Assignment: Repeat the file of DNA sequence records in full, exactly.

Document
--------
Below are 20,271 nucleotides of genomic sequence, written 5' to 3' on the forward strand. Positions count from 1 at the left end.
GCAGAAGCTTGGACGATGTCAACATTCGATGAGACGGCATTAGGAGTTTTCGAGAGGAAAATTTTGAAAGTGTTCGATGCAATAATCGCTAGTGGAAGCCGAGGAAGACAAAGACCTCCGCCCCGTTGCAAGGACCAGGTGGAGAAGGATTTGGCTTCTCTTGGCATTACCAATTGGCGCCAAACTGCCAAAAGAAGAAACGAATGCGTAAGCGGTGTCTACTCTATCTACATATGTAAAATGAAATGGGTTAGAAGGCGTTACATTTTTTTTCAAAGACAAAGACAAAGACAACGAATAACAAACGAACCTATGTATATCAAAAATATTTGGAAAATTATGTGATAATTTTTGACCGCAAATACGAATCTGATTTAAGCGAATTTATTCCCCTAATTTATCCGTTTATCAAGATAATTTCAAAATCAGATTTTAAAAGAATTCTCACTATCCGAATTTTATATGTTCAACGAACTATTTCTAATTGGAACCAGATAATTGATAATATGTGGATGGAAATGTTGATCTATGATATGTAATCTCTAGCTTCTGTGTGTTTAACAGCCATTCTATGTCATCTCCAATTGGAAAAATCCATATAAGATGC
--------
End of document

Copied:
Below are 20,271 nucleotides of genomic sequence, written 5' to 3' on the forward strand. Positions count from 1 at the left end.
GCAGAAGCTTGGACGATGTCAACATTCGATGAGACGGCATTAGGAGTTTTCGAGAGGAAAATTTTGAAAGTGTTCGATGCAATAATCGCTAGTGGAAGCCGAGGAAGACAAAGACCTCCGCCCCGTTGCAAGGACCAGGTGGAGAAGGATTTGGCTTCTCTTGGCATTACCAATTGGCGCCAAACTGCCAAAAGAAGAAACGAATGCGTAAGCGGTGTCTACTCTATCTACATATGTAAAATGAAATGGGTTAGAAGGCGTTACATTTTTTTTCAAAGACAAAGACAAAGACAACGAATAACAAACGAACCTATGTATATCAAAAATATTTGGAAAATTATGTGATAATTTTTGACCGCAAATACGAATCTGATTTAAGCGAATTTATTCCCCTAATTTATCCGTTTATCAAGATAATTTCAAAATCAGATTTTAAAAGAATTCTCACTATCCGAATTTTATATGTTCAACGAACTATTTCTAATTGGAACCAGATAATTGATAATATGTGGATGGAAATGTTGATCTATGATATGTAATCTCTAGCTTCTGTGTGTTTAACAGCCATTCTATGTCATCTCCAATTGGAAAAATCCATATAAGATGC